James Brazelton, the man who ran the Stanislaus County district attorney's office for nine years and led the prosecution team that convicted double-murderer Scott Peterson, died Monday afternoon at Memorial Medical Center in Modesto. He was 66.
His death came as a shock to his former second-in-command, Assistant District Attorney Carol Shipley, who rushed to the intensive care unit in the late afternoon to find that he had died.
Shipley said she saw Brazelton at a Lions Club meeting a week ago and believed he was in good health and high spirits. He had been in the hospital for a few days, but she said she did not know what caused his death.
"He was a tough prosecutor. He was one of the best in the courtroom. And he had a heart of gold when it came to friends and family," she said.
Brazelton resigned in July 2005, saying he had been offered a lucrative position with a San Clemente firm that operates a bad-check collection program.
About two weeks ago, he was spotted in the courthouse handling a civil case. He said he had parted ways with American Corrective Counseling Services Inc. but wanted to stay busy. He quipped that he needed to make money because his wife liked to spend it, a lighthearted comment he frequently shared.
He kept his hand in local politics after he stepped down, supporting chief deputy prosecutor Birgit Fladager, who won the district attorney's seat in a June 2006 election.
He also kept in touch with friends such as Ron Grantski, the longtime companion of Sharon Rocha, Laci Peterson's mother. The first time they met, Grantski and his family were deluged by the media hordes that followed the search for Laci and the trial of her husband, Scott.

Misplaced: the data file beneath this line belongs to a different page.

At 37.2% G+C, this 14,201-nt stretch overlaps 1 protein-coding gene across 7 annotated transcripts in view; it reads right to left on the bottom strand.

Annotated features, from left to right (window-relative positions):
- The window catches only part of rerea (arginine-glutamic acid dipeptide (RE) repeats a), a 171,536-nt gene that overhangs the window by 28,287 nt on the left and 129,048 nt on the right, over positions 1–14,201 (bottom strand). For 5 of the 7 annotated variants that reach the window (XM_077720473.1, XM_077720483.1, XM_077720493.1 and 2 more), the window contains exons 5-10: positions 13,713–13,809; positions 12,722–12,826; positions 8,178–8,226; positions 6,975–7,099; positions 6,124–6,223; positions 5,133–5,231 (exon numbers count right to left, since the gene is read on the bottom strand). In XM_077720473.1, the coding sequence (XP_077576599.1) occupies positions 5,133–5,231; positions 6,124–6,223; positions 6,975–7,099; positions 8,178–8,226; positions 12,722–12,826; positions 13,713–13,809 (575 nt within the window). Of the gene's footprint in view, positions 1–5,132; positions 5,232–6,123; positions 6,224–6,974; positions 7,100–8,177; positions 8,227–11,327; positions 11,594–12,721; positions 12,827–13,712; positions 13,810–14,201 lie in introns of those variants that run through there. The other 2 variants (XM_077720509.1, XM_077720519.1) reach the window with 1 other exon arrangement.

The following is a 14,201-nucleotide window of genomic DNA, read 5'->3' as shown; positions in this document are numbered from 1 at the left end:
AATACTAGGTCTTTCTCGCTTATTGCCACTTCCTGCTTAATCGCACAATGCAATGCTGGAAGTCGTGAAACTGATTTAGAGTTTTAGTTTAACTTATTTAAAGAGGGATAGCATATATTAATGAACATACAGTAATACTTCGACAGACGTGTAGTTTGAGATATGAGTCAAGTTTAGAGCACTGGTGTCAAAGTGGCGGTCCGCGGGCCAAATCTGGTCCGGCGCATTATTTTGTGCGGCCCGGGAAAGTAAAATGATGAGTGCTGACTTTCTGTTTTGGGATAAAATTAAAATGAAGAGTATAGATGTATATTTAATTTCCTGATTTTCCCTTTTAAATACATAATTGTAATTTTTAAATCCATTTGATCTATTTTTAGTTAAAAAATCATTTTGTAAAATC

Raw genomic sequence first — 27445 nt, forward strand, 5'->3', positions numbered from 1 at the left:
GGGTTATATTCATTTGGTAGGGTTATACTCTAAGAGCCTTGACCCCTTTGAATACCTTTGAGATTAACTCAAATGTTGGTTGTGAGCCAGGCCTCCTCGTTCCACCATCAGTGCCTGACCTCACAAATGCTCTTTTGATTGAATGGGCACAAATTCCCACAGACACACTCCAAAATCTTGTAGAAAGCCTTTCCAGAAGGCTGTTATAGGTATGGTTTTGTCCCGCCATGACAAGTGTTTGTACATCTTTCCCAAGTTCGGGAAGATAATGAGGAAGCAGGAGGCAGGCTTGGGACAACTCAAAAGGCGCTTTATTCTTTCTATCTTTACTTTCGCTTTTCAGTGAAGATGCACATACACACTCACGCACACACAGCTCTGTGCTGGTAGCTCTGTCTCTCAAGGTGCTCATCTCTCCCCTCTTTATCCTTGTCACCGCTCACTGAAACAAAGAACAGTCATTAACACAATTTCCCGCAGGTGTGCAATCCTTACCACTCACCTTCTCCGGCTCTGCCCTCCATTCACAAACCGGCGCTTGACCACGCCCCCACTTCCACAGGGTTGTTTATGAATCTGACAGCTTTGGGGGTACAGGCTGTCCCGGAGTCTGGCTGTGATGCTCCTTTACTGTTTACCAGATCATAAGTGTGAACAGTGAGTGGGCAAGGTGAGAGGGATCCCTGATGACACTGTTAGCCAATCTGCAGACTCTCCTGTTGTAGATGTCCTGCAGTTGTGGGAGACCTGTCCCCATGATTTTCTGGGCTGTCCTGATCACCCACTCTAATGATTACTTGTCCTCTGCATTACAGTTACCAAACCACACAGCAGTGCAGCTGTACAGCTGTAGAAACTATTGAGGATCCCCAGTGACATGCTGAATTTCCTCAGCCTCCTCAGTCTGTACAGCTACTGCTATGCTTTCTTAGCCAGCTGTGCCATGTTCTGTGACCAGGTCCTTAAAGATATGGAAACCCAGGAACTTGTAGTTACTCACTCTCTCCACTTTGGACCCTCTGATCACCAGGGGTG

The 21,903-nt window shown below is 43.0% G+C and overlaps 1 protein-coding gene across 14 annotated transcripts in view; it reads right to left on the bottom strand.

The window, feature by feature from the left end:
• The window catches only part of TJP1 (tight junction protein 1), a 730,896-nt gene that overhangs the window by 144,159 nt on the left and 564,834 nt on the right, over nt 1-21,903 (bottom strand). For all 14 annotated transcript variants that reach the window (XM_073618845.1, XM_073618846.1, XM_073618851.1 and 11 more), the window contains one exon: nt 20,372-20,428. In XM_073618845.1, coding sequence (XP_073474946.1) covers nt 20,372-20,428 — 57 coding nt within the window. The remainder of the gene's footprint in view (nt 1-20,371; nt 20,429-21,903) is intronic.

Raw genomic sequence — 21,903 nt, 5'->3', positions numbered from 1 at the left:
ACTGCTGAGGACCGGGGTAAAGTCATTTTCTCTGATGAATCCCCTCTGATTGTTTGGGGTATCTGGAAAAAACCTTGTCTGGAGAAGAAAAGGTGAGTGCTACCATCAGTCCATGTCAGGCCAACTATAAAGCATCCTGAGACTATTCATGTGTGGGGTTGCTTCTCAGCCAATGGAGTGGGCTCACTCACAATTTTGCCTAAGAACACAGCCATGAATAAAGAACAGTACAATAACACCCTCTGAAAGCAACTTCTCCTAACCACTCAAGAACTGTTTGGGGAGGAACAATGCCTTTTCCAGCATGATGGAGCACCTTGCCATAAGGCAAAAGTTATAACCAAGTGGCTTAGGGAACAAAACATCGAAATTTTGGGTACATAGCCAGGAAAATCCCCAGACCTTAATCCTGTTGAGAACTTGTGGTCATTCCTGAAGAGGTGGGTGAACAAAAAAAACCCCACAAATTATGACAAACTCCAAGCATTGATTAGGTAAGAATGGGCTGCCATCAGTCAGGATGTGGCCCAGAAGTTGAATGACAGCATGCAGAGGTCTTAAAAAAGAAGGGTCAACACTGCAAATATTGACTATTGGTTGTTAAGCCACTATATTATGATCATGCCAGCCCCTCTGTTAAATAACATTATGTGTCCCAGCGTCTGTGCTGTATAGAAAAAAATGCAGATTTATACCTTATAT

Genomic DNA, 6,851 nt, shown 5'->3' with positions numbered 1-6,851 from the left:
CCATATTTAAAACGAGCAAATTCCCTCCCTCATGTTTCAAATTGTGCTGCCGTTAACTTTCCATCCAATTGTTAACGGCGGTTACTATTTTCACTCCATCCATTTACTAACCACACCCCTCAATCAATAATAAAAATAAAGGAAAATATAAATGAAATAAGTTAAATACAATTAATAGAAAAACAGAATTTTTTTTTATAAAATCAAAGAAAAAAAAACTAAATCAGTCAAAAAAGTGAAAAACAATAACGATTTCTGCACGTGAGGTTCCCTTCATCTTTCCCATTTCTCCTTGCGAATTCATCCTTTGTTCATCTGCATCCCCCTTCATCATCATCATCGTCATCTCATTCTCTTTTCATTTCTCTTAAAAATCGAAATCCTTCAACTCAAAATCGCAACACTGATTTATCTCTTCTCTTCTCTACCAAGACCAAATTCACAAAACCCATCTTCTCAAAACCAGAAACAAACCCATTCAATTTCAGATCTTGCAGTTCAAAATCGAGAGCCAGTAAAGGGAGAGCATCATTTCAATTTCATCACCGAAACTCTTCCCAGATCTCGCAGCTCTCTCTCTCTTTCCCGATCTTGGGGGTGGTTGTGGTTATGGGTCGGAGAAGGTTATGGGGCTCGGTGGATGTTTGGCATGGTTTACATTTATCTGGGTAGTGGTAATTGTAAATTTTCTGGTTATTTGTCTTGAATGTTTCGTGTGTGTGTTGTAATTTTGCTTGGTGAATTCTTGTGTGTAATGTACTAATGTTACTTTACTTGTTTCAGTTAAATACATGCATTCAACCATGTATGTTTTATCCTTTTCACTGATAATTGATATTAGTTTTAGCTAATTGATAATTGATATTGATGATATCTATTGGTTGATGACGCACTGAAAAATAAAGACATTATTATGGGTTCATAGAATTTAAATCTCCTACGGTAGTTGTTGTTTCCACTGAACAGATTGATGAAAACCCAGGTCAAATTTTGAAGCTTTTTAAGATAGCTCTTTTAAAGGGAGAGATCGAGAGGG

Grantski recalled hoping that this cocky son of a gun, Brazelton, knew what he was doing. By the time Peterson was sent to death row for killing his wife and unborn son, he was convinced that Brazelton was a straight shooter who made sure his staff got the job done.
"I could ask him anything, and he never sugar-coated it," Grantski said.
Brazelton died shortly after 4 p.m., leaving behind a wife, Patricia, as well as three sons and a stepson. Shipley said family members may release a statement today. An announcement about funeral arrangements will follow.
News of his death spread quickly in political circles.
"He was an amazing advocate," said Stanislaus County Superior Court Judge Ricardo Córdova, a former public defender who used to spar with Brazelton. "He was really passionate in what he believed."
"He had his ups and downs in politics, but he took advice," said former Supervisor Paul Caruso.
A civil grand jury chastised Brazelton twice, accusing him of inappropriate behavior in the prosecutor's office because he allegedly simulated the drawing and firing of a gun while making derogatory comments about two Bee reporters. Brazelton steadfastly denied those claims.
Questions about Brazelton's health swirled in 1999, when his skin tone fluctuated between ashen gray and yellow. Brazelton said he was overmedicated by a physician. His complexion cleared.
By the time he retired, Brazelton had tried 35 murder cases and sent five men to death row. He was best known for prosecuting a cultlike group that committed the 1991 Salida massacre that left four dead. He sent three defendants to death row and the other two to prison for life.
Defense attorney Ernie Spokes said he and Brazelton were known as Frick and Frack when they were deputies in the district attorney's office. They grew more distant when Brazelton became the boss and Spokes moved to the private sector, but memories of the old days, and a mutual admiration, remained.
"He was a hell of a prosecutor, there's no question about that," Spokes said. "When he girded up, it was like Caesar going to war. He was undefeatable."
Bee staff writer Tim Moran contributed to this report.
Bee staff writer Susan Herendeen can be reached at firstname.lastname@example.org or 578-2338.